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A TALE of a TEU.

The author's apology

Treatifes written by the fame author, &c.
The bookfeller's dedication

The bookfeller to the reader

The epiftle dedicatory, to Prince Pofterity.

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A difcourfe concerning the mechanical operation of 0-3

the Spirit

An argument againft abolishing Christianity

A project for the advancement of religion

The fentiments of a church of England man with

refpect to religion and government

A propofal to the parliament, for preventing the

growth of Popery


I. On the Trinity

II. On mutual fubjection





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III. On the teftimony of confcience

IV. On brotherly love

V. The difficulty of knowing one's felf


283 291





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By the Earl of ORRERY.

F we confider Swift's profe works, we fhall find a cer tain masterly conciseness in their style that hath never been equalled by any other writer. The truth of this asfertion will more evidently appear, by comparing him with fome of the authors of his own time. Of these Dr Tillotfon and Mr Addifon are to be numbered among the most eminent. Addison hath all the powers that can captivate and improve: his diction is eafy, his periods are well turned, his expreffions are flowing, and his humour is delicate. Tillotfon is nervous, grave, majeftic, and perfpicuous. We must join both these characters together to form a true idea of Dr Swift: yet as he outdoes Addifon in humour, he excels Tillotfon in perspicuity. The Archbishop indeed confined himself to fubjects relative to his profeffion: but Addifon and Swift are more diffufive writers. They continually vary in their manner, and treat different topics in a different ftyle. When the writings of Addison terminate in party, he lofes himself extremely, and from a delicate and juft comedian, deviates into one of the lowest kind*. Not fo Dr Swift. He appears like a mafterly gladiator. He wields the fword of party with ease, juftnefs, and dexteri ty and while he entertains the ignorant and the vulgar, he draws an equal attention from the learned and the great. When he is ferious, his gravity becomes him ; when he laughs, his readers muft laugh with him. But what fhall be faid for his love of trifies, and his want of delicacy and decorum? errors that if he did not contract, at least he increased in Ireland. They are without a pa rallel, I hope they will ever remain fo. The first of them arofe merely from his love of flattery, with which he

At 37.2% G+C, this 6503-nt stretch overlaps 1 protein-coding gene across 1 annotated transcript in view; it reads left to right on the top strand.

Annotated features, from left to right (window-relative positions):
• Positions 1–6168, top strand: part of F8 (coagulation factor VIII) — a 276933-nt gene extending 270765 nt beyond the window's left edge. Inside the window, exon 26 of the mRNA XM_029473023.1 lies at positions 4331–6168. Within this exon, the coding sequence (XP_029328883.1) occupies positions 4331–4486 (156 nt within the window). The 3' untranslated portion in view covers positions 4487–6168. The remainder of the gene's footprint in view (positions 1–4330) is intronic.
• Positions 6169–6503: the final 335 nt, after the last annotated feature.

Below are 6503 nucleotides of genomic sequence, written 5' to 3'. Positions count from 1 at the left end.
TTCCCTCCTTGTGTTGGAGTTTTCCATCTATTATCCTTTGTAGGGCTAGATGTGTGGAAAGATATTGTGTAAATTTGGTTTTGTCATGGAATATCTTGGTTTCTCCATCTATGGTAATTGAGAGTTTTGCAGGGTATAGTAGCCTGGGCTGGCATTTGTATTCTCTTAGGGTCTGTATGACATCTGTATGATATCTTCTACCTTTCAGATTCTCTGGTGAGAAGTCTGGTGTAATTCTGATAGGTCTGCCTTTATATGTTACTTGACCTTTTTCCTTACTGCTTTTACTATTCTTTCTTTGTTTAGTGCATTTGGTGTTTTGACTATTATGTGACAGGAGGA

* See the papers called the Freeholder,


was daily fed in that kingdom: the fecond proceeded from the mifanthropy of his difpofition, which induced him peevishly to debafe mankind, and even to ridicule human nature itself. Politics were his favourite topic, as they gave him an opportunity of gratifying his ambition, and thirft of power: yet in this road he has feldom continued long in one path. He has written mifcellaneoufly, and has chofen rather to appear a wandering comet, than a fixed ftar. Had he applied the faculties of his mind to one great and useful work, he must have shined more gloriously, and might have enlightened a whole planetary fyftem in the political world.

THERE are fome pieces in his works that I defpife, others that I loath, but many more that delight and improve me. The former are not worthy of notice. They are of no further ufe than to fhew us, in general, the errors of human nature; and to convince us, that nei ther the height of wit nor genius can bring a man to fuch a degree of perfection, as vanity would often prompt him to believe..

IN a difquifition of this fort, I fhall avoid as much as poffible any annotations upon that kind of fatire in which the Dean indulged himself against particular perfons: most of whom it is probable provoked his rage by their own misconduct, and confequently owed to their own rafhnefs the wounds which they received from his pen. But I have no delight in thofe kind of writings, except for the fake of the wit, which, either in general or in particular fatire, is equally to be admired. The edge of wit will always remain keen, and its blade will be bright and fhining, when the ftone upon which it has been whetted, is worn out, or thrown afide and forgotten. Perfonal fatire against evil magiftrates, corrupt minifters, and thofe giants of power, who gorge themselves with the intrails of their country, is different from that perfonal fatire, which too often proceeds merely from felflove, or ill-nature. The one is written in defence of the public, the other in defence of ourselves. The one is armed by the fword of justice, and encouraged not only by the voice of the people, but by the principles of morality;

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morality; the other is dictated by paffion, fupported by pride, and applauded by flattery. At the fame time that I fay this, I think every man of wit has a right to laugh at fools, who give offence, or at coxcombs, who are public nufances. Swift indeed has left no weapon of farcafm untried, no branch of fatire uncultivated: but while he has maintained a perpetual war against the mighty men in power, he has remained invulnerable, if not victorious.

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